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Tuesday, November 7, 2017

Review: THE SQUARE is a masterwork of satire and class conflict

Ruben Ostlund's latest, The Square, hits on a topic that I think is key to understanding what divides society currently. Not to say this is the defining point of why the haves and have nots feel such direct antipathy towards one another, nor do I believe that other factors such as racial and cultural differences should be cast aside when analyzing social strife. But I'm often perplexed when I think about people who have told me how scared they were to drive into certain neighborhoods or how people I've been in a car with have automatically locked their doors and rolled their windows up when we roll through those same areas. I'm perpetually befuddled by this, but it's a real fear that people of a certain socio-economic class have of their neighbors who are not quite as fortunate as them. 

Class conflict is a real, driving divider within our country, and as Ostlund himself formulates within his own essay on the topic on-screen, it exists just as openly across the Atlantic.

Of course, this isn't all he aims to do, it's really just the defining thesis. To no surprise for those who were big fans of his 2014 festival stunner, Force Majeure, The Square is equally funny in that sort of quick-witted and satirical Armando Ianucci-esque way the filmmaker is ever so adept with. But rather than delving into a sharp parody of the political, as one might expect given the larger theme at play, The Square utilizes the trappings of high art as its target for...not quite ridicule, but more a sense of deconstruction. It's a film that squints its eyes a good deal at the extravagances of modern art, while also wielding its potential as a weapon for making greater statements about the world at large. This is a finely honed machine that hits a perfect blend of thoughtful and intellectual commentary, while also being impossible to pry your eyes away from, minute by minute.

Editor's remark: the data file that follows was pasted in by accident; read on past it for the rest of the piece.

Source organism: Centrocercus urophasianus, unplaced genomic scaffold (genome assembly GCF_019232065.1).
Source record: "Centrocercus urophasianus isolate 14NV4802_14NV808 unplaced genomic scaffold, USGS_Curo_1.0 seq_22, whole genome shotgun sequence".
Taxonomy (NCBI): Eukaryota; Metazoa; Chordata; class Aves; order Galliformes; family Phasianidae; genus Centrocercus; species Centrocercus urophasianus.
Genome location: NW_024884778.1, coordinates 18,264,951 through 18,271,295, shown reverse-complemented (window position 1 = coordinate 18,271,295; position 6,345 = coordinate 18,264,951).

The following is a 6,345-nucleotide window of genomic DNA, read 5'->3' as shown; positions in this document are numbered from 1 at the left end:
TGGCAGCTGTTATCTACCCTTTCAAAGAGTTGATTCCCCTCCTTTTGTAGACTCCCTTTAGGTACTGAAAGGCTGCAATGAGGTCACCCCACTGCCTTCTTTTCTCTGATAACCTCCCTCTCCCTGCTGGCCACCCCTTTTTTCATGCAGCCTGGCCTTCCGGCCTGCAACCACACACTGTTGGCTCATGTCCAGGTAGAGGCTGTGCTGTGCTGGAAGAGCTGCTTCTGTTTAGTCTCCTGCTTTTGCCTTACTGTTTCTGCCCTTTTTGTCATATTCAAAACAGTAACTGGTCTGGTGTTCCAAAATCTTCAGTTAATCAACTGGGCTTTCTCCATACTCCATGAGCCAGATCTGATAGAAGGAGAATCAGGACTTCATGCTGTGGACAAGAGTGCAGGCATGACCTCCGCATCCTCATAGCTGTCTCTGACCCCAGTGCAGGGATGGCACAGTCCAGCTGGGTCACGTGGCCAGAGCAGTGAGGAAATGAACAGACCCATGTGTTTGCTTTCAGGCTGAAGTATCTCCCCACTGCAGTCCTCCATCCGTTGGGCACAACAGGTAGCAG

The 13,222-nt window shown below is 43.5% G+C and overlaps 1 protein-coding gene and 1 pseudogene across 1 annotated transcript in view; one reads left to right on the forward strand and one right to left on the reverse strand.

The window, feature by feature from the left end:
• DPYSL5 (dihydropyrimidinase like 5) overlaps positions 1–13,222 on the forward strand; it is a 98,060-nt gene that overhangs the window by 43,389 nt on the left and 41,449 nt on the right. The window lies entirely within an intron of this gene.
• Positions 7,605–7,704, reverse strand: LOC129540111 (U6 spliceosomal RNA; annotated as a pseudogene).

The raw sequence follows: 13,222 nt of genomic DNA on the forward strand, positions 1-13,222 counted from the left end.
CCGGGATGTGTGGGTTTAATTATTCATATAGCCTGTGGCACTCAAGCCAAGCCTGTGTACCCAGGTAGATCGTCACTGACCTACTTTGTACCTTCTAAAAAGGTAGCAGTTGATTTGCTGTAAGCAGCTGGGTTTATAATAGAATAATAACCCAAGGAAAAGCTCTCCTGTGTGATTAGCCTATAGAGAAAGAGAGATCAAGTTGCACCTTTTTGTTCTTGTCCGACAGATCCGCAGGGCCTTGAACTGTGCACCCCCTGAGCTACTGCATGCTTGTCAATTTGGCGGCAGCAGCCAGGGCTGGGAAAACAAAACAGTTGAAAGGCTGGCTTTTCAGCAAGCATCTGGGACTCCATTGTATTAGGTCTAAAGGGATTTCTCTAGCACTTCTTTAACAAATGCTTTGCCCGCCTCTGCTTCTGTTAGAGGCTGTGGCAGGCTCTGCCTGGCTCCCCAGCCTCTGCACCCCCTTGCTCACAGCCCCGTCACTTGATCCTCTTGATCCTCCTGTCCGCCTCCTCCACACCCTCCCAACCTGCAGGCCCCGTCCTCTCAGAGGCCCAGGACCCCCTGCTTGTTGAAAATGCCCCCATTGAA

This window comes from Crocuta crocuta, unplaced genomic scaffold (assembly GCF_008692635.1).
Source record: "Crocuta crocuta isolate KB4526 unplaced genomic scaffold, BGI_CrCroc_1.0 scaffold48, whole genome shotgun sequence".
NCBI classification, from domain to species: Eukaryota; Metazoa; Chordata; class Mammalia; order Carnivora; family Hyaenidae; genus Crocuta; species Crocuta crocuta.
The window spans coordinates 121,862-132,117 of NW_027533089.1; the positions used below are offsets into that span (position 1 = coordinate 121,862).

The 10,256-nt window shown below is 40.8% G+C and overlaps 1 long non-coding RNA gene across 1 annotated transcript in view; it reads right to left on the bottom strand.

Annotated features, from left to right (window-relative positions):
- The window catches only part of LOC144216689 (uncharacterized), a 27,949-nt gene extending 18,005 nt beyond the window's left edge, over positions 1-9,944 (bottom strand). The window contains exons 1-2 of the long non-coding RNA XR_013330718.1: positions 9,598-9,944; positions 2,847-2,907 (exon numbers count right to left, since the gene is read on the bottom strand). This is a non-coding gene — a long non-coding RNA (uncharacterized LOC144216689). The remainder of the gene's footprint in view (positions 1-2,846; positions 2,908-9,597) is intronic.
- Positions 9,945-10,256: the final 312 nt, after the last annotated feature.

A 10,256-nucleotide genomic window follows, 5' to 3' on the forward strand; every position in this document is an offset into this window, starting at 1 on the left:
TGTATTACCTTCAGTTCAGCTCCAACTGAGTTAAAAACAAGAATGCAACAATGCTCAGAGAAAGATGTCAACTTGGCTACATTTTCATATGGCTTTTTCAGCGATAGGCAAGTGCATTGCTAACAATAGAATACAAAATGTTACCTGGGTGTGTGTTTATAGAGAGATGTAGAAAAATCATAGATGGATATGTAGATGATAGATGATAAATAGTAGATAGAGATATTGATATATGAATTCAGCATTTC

This year's winner for the top prize at Cannes, The Square opens with its protagonist, a Modern Art museum's curator named Christian (Claes Bang), coming off a potential bender on his office's couch, straight into an interview with a journalist named Anne (Elisabeth Moss). He's immediately asked a question regarding a recent art installation's write-up of which he was responsible and it's clear right away from his rambling, basically incoherent answer, that he has no idea what he's talking about. The interview ends awkwardly and the film moves on from there, but that opening moment acts first volley for Ostlund, as the doubting journalist attempts to cut through the "intellectual" art expert's bullshit, for lack of a better term. It's a beat that sets the stage for the conflict to come within Christian's next few days.